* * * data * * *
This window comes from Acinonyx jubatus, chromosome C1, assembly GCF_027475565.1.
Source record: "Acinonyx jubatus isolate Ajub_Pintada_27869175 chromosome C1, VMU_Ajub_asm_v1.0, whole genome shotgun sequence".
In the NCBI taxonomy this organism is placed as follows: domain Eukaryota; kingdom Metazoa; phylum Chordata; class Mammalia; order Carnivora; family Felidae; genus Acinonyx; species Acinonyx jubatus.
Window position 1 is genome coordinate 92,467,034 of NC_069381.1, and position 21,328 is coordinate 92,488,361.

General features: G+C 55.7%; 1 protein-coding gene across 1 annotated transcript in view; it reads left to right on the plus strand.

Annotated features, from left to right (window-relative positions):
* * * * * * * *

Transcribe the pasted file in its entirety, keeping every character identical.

This window comes from Acinonyx jubatus, chromosome C1, assembly GCF_027475565.1.
Source record: "Acinonyx jubatus isolate Ajub_Pintada_27869175 chromosome C1, VMU_Ajub_asm_v1.0, whole genome shotgun sequence".
In the NCBI taxonomy this organism is placed as follows: domain Eukaryota; kingdom Metazoa; phylum Chordata; class Mammalia; order Carnivora; family Felidae; genus Acinonyx; species Acinonyx jubatus.
Window position 1 is genome coordinate 92,467,034 of NC_069381.1, and position 21,328 is coordinate 92,488,361.

General features: G+C 55.7%; 1 protein-coding gene across 1 annotated transcript in view; it reads left to right on the plus strand.

Annotated features, from left to right (window-relative positions):